The following report is not current, but it’s worth revisiting. It originally appeared last August, after the coroner’s verdict on the death of Lisa Shaw, a presenter for BBC Radio Newcastle. Ms. Shaw died as result of her first injection of the AstraZeneca “vaccine” against COVID-19.
I’m surprised the BBC was even willing to air this report. Maybe they didn’t want to be scooped by Sky News.
Deaths from cerebral thrombosis — blood clots in the brain — were forecast by dissident scientists even before the vax was rolled out to the public. There are thousands of other cases like Lisa Shaw’s, but because the victims don’t enjoy the prominence that Ms. Shaw had, their faces don’t appear in somber news reports about their deaths.
To my mind, the most important thing about Lisa Shaw’s death is that she had virtually zero chance of dying from COVID-19 if she happened to contract it, but her chance of dying from the jab was significantly greater than zero. Therefore the people — political leaders, scientists, and medical practitioners — who push the vax are guilty of crimes against humanity if they urge the jab on anyone under the age of fifty who has no significant medical issues.
Many thanks to Vlad Tepes for uploading this video:
Below are excerpts from the Beeb’s article about the coroner’s report:
Lisa Shaw: Presenter’s death due to complications of Covid vaccine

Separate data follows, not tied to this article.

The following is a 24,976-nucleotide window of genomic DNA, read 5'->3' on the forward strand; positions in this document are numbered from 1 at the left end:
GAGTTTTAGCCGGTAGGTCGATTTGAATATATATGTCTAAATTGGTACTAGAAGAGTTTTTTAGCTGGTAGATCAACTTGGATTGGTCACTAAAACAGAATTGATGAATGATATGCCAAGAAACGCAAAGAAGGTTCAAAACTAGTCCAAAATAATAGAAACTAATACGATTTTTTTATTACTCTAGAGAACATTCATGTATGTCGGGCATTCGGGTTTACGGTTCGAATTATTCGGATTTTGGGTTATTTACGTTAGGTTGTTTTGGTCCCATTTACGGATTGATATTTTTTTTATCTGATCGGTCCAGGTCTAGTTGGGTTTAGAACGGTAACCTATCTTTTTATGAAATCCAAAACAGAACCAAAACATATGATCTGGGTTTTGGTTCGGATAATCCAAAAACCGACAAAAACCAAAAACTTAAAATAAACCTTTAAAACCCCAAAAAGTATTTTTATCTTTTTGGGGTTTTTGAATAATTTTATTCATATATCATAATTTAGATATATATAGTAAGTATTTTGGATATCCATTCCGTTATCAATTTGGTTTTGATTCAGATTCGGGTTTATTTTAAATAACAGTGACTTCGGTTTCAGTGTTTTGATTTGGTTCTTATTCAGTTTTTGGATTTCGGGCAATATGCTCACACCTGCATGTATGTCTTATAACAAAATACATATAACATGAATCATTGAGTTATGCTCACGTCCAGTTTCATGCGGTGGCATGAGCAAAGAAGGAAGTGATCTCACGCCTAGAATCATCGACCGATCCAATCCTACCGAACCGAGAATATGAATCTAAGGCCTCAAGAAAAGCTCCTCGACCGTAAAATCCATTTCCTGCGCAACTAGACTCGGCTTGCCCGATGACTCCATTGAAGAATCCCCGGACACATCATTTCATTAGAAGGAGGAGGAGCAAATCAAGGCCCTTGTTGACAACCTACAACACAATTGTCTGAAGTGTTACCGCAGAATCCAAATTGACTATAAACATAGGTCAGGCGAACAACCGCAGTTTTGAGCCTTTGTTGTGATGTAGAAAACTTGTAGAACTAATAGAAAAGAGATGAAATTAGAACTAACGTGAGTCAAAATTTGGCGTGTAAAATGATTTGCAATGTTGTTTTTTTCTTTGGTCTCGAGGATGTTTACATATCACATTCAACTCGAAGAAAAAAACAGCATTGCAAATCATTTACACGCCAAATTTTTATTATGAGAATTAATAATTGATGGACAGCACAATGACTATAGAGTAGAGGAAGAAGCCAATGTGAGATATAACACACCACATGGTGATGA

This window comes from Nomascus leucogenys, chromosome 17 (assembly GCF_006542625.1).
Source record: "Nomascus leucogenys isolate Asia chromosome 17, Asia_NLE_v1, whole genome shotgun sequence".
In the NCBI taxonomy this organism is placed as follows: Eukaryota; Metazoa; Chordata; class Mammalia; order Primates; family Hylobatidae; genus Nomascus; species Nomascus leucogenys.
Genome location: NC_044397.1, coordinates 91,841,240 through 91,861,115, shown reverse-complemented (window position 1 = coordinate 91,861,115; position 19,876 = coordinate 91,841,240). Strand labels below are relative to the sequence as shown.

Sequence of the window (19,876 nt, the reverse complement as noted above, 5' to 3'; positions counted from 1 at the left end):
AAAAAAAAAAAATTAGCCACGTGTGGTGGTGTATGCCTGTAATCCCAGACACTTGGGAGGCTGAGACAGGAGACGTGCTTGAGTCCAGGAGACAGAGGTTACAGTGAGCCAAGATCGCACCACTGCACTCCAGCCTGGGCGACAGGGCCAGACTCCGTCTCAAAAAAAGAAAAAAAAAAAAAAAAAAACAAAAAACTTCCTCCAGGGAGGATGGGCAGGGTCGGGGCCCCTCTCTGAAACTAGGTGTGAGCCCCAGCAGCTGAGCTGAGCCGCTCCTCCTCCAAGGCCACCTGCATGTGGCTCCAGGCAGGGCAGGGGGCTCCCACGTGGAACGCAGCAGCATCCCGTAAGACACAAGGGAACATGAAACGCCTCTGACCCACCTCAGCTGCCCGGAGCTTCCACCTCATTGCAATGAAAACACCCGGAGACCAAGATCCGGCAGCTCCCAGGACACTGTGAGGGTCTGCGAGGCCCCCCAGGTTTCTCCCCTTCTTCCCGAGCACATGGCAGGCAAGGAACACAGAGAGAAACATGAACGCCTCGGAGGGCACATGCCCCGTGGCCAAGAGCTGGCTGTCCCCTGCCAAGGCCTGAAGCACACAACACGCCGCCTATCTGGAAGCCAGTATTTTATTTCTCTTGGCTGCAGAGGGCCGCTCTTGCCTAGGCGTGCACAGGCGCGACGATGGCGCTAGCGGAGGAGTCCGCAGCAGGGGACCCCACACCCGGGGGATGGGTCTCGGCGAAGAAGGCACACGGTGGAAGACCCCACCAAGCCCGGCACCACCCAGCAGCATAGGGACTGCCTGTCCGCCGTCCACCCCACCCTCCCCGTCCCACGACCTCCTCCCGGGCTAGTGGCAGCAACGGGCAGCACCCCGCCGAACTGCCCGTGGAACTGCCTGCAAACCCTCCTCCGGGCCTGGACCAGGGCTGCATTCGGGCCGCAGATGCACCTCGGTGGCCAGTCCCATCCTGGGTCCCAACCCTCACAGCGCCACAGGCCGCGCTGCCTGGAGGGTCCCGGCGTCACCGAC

A radio presenter died due to complications from the AstraZeneca Covid-19 vaccine, a coroner has found.
Lisa Shaw, who worked for BBC Radio Newcastle, died at the age of 44 in May after developing headaches a week after getting her first dose of the vaccine.
Newcastle coroner Karen Dilks heard Ms Shaw suffered blood clots in the brain which ultimately led to her death.
The inquest heard the condition linked to the Oxford-AstraZeneca vaccine was very rare.
The coroner said: “Lisa died due to complications of an AstraZeneca Covid vaccination.”
Ms Dilks said Ms Shaw was previously fit and well but concluded that it was “clearly established” that her death was due to a very rare “vaccine-induced thrombotic thrombocytopenia”, a condition which leads to swelling and bleeding of the brain.
Ms Shaw, a mother of one from Consett, received her first dose of the vaccine on 29 April.
On 13 May she was taken by ambulance to University Hospital of North Durham after having a headache for several days.
In a statement, Dr John Holmes who treated her said she complained of having a “severe headache shooting and stabbing” across her forehead and behind her eyes.
Tests were carried out and blood clots were found in her brain, prompting her to be moved to the neurology specialist unit at Newcastle’s Royal Victoria Infirmary (RVI).
The clots are considered extremely rare — there have been 417 reported cases and 72 deaths — after 24.8 million first doses and 23.9 million second doses of the AstraZeneca vaccine in the UK.
Dr Christopher Johnson, a consultant in anaesthetics and intensive care at the RVI, said Ms Shaw had been conscious for several days and had been treated for the clots with drugs which seemed to be successful.
But on the evening of 16 May Ms Shaw said the headaches were worse and she had difficulty speaking.
Scans showed she had suffered a haemorrhage in the brain and after her condition deteriorated, part of her skull was removed to try and relieve the pressure inside her head.
Her condition continued to worsen and despite more surgery and treatments, she died on 21 May.